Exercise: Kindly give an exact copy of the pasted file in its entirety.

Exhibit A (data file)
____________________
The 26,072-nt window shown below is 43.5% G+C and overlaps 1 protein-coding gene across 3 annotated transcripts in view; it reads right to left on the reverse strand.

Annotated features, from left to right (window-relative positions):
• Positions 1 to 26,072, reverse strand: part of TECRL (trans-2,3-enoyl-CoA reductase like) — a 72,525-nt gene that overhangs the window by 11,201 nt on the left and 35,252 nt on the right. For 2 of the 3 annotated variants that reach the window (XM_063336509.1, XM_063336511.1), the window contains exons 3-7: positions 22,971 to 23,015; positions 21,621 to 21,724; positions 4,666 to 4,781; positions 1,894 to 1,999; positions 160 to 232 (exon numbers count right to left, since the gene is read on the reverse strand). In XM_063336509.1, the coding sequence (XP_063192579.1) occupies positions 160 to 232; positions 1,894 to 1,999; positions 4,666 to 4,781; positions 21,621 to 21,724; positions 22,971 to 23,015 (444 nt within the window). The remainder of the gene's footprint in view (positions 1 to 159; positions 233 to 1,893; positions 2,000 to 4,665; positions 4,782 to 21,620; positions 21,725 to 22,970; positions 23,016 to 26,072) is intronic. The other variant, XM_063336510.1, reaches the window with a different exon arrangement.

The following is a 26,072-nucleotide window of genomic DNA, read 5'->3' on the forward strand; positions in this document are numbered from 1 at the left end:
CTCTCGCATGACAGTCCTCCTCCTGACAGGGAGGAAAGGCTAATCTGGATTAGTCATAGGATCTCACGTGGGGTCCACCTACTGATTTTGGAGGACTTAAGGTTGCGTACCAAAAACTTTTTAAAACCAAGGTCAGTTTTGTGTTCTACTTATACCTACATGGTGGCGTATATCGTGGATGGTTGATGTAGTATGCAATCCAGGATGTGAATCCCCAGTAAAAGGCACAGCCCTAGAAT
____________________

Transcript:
The 26,072-nt window shown below is 43.5% G+C and overlaps 1 protein-coding gene across 3 annotated transcripts in view; it reads right to left on the reverse strand.

Annotated features, from left to right (window-relative positions):
• Positions 1 to 26,072, reverse strand: part of TECRL (trans-2,3-enoyl-CoA reductase like) — a 72,525-nt gene that overhangs the window by 11,201 nt on the left and 35,252 nt on the right. For 2 of the 3 annotated variants that reach the window (XM_063336509.1, XM_063336511.1), the window contains exons 3-7: positions 22,971 to 23,015; positions 21,621 to 21,724; positions 4,666 to 4,781; positions 1,894 to 1,999; positions 160 to 232 (exon numbers count right to left, since the gene is read on the reverse strand). In XM_063336509.1, the coding sequence (XP_063192579.1) occupies positions 160 to 232; positions 1,894 to 1,999; positions 4,666 to 4,781; positions 21,621 to 21,724; positions 22,971 to 23,015 (444 nt within the window). The remainder of the gene's footprint in view (positions 1 to 159; positions 233 to 1,893; positions 2,000 to 4,665; positions 4,782 to 21,620; positions 21,725 to 22,970; positions 23,016 to 26,072) is intronic. The other variant, XM_063336510.1, reaches the window with a different exon arrangement.

The following is a 26,072-nucleotide window of genomic DNA, read 5'->3' on the forward strand; positions in this document are numbered from 1 at the left end:
CTCTCGCATGACAGTCCTCCTCCTGACAGGGAGGAAAGGCTAATCTGGATTAGTCATAGGATCTCACGTGGGGTCCACCTACTGATTTTGGAGGACTTAAGGTTGCGTACCAAAAACTTTTTAAAACCAAGGTCAGTTTTGTGTTCTACTTATACCTACATGGTGGCGTATATCGTGGATGGTTGATGTAGTATGCAATCCAGGATGTGAATCCCCAGTAAAAGGCACAGCCCTAGAAT